Vine wants the contest to go to a jury and wants Iowa City involved in some way – a connection according to Vine is important to people in the Towncrest area.
âI want people to be so excited about this,â she said. “Some people because they are paid attention, some because they can express themselves for some reason, some because they are dying to do something creative.”
TAAG Studios creates community of artists, offers arts education locally
There are many reasons why an artist would need a studio. The mediums they work with could potentially be hazardous to their health or cause damage to their homes.
Vine needs to think about how the artists will work in a coherent way. It could pair artists working in similar mediums. Or combine them according to the personalities. Currently, TAAG has four studios, each shared by two members.
Ashley Gillette is a painter who shares a studio with a good friend and writer.
She has been with TAAG for a year and finds the location convenient as her full time job is in the Towncrest area.
Although COVID-19 put artists at bay when they worked at the studio, âLife Goes Onâ brought them closer, Gillette said. And now she was able to meet all the artists who are part of TAAG Studios.
âI like that it’s like a community,â she said. “It’s within a nice neighborhood community, but it’s an artist community itself within the building.”
As a member of TAAG Studios, artists can store art there, use carpentry, and benefit from Vine’s help. She sometimes takes artists’ portfolios to galleries in places like Kansas City, Chicago, Tucson or Denver.
Karl Sternberg has lived in the Towncrest area since 2010. He previously had an art studio above Vine Tavern & Eatery on Prentiss Street before he had to move.
It was Sternberg’s wife who found the appeal of Vine artists when TAAG first opened.
He applied for a studio and met Vine.
Sternberg works with charcoal, a medium that can get messy.
In college, Sternberg used to work alongside artists. Thanks to the TAAG studios, Sternberg can live this experience again.
âGetting into an environment like this, where you can actually talk to other artists and see what they’re doing and see how they’re doing and working with them like they might work with you, is pretty important to me,” Sternberg said. “For me, it gets to the point where, if you don’t have that, you tend to stray from what you’re used to doing.”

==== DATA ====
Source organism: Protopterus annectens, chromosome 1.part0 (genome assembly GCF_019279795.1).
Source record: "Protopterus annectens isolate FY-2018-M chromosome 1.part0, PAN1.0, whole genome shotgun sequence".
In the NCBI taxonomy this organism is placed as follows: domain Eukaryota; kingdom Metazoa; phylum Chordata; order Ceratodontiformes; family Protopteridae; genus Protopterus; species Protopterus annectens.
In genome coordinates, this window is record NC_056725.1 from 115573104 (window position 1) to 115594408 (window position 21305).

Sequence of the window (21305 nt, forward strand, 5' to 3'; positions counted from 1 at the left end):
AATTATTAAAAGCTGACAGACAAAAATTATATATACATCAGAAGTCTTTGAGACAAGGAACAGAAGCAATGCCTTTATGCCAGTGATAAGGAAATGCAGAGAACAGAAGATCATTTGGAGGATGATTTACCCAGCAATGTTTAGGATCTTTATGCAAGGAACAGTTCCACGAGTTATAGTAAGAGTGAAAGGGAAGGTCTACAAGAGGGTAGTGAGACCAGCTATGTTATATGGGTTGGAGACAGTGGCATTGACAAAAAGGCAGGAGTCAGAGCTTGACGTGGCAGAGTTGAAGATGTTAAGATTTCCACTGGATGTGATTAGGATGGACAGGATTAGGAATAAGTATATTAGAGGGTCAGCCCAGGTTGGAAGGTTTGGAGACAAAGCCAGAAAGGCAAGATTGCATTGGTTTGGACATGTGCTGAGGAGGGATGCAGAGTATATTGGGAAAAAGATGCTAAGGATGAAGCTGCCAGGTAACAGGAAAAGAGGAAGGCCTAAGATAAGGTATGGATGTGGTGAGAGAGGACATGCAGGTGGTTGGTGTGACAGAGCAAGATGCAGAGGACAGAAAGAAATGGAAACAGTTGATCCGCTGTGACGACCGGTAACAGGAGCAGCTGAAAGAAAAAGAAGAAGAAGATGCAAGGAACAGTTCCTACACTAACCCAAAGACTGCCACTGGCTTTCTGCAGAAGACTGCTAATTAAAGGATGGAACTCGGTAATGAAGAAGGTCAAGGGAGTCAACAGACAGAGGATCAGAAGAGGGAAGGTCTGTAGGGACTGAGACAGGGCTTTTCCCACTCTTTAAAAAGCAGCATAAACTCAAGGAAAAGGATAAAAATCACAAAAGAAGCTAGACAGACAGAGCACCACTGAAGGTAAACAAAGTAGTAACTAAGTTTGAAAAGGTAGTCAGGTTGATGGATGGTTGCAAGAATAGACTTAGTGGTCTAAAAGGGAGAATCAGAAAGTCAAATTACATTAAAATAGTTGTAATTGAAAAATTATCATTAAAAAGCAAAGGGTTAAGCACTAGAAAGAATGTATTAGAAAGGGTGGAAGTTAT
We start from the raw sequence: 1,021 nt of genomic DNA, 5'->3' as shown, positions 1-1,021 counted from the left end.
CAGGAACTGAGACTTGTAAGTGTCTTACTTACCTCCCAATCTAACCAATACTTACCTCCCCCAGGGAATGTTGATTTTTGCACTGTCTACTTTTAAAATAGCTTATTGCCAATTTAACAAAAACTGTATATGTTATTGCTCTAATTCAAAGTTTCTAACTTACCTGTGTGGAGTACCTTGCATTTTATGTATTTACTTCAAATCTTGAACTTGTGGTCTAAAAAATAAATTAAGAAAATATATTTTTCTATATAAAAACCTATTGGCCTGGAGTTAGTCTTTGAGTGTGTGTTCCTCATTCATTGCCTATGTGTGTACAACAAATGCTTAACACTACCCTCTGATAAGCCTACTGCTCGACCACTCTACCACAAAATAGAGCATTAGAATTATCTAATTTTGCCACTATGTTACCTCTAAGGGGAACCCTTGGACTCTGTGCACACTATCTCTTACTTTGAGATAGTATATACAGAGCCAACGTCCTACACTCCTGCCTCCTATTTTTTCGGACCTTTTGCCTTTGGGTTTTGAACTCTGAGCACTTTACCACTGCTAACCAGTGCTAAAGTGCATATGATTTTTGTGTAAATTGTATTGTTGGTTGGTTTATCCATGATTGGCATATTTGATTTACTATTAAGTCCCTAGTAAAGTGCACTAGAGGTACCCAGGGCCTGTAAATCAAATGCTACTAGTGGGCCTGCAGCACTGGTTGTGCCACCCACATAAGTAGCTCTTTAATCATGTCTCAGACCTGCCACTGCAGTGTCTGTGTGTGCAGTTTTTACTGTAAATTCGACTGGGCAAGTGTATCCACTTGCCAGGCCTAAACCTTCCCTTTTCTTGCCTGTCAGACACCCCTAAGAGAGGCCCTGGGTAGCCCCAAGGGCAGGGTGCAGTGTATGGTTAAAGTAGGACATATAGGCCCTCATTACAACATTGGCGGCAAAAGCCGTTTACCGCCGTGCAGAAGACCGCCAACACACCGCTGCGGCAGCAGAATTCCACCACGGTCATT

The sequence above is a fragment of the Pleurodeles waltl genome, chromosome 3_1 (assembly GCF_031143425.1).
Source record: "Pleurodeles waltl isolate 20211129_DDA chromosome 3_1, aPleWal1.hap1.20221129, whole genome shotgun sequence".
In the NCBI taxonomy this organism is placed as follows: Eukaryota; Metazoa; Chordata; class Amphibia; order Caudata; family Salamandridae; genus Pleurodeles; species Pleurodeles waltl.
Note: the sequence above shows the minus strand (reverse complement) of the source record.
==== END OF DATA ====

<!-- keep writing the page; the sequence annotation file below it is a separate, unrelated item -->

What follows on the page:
How TAAG can reach new artists outside of downtown Iowa City
There is a waiting list of 10 artists who hope to get a studio at TAAG. But beyond its community of artists, TAAG Studios sees itself as a vital space for the Towncrest community.
âIt’s a growing space, which slowly grows, but it grows,â Vine said. âAnd there are a lot of companies here. It is very necessary for the people here, I think, to have an art space. Everything is downtown.
This includes the University of Iowa, the ArtiFactory and the Iowa Artisan’s Gallery, Vine noted.
Kiser has lived in the Towncrest area for five years and said it was important to have services like TAAG nearby. Its location allows TAAG Studios to access marginalized communities in Iowa City, Kiser said.
Iowa City, Kiser said, is a place that celebrates art, but art is often linked to “wealth, a certain aesthetic” and “college.”
âThis place, what it is doing now and what it intends to do in the future, it has the capacity to give a voice to people who want that voice, who want to express themselves as individuals, who want to express their message, who want to learn the art, who want to learn that they can do it, that life is not only the bare minimum and can also show the rest of the community, the beauty that can come out of people who are often invisible, âKiser said.
Paris Barraza covers entertainment, lifestyle, and the arts at the Iowa City Press-Citizen. Contact her at [email protected] or (319) 519-9731. Follow her on Twitter @ParisBarraza.